We then investigated if the invasion mediator effects of RAB23 might also be observed in other lines. No effects of RAB23 siRNA were observed in non-RAB23–expressing cell lines such as YCC3 and YCC10 (Supplementary Fig. S3; data not shown). In AGS cells, which express RAB23 but do not carry RAB23 amplifications (Supplementary Fig. S3; Fig. 2D), RAB23 knockdown resulted in a significant reduction of invasiveness similar to HS746T cells (Supplementary Fig. S4; Fig. 3D; P = 0.028). To extend this finding, we asked if RAB23 overexpression might prove sufficient to induce invasiveness in AGS cells. Using a RAB23 cDNA expression construct, we found that RAB23 overexpression resulted in a significant enhancement of invasion (Fig. 3D; P = 0.00072). Taken collectively, these results suggest that RAB23 expression may influence the invasive capacity of a variety of different GC cells.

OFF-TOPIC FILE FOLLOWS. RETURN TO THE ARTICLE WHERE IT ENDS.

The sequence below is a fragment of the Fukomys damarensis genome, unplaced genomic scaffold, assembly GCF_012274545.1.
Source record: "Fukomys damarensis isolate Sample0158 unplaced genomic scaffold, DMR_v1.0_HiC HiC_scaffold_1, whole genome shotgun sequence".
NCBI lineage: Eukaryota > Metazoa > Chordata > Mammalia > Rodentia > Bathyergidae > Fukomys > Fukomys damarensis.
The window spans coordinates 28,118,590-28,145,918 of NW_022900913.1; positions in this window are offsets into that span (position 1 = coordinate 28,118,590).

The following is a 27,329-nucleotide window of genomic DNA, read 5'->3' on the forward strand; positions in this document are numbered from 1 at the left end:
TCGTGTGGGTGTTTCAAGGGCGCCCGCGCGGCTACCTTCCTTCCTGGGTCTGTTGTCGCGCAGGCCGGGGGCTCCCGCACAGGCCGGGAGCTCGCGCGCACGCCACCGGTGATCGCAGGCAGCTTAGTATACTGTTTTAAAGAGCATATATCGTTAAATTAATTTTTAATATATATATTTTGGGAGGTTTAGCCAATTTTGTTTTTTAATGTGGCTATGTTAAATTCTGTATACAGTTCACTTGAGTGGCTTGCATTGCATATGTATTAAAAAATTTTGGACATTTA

RAB23 expression is significantly associated with diffuse-type GC in multiple patient cohorts. To investigate RAB23 in primary cancers, we performed FISH on primary gastric tumors. We detected RAB23 amplification in 2 of 10 primary GCs (Fig. 4A). Of the remaining eight, five tumors exhibited a normal number of RAB23 and chromosome 6 signals, two displayed concomitantly increased numbers of RAB23 and chromosome-specific signals suggesting gross aneuploidy, and one tumor exhibited increased chromosome 6 signals compared with RAB23. To extend these findings to a larger sample series, we used genomic qPCR to quantify RAB23 gene copy number in 70 primary GC samples from Singapore. We first measured RAB23 copy numbers relative to an ACTB genomic control in 4 diploid reference genomic DNAs and found a qPCR mean of 1.1-fold with a SD of 0.1—thus, measurements above 1.3-fold are likely to represent true deviations from normal DNA copy number at 95% confidence. Under these conditions, we identified 9 tumors (13%) exhibiting potential RAB23 expression gains with RAB23/β-actin ratios of >1.25. Of these, 3 to 5 tumors likely harbor RAB23 amplifications with RAB23/β-actin ratios of ≥1.5 (Fig. 4B). Taken collectively, these results show that RAB23 amplifications can indeed occur in primary GC.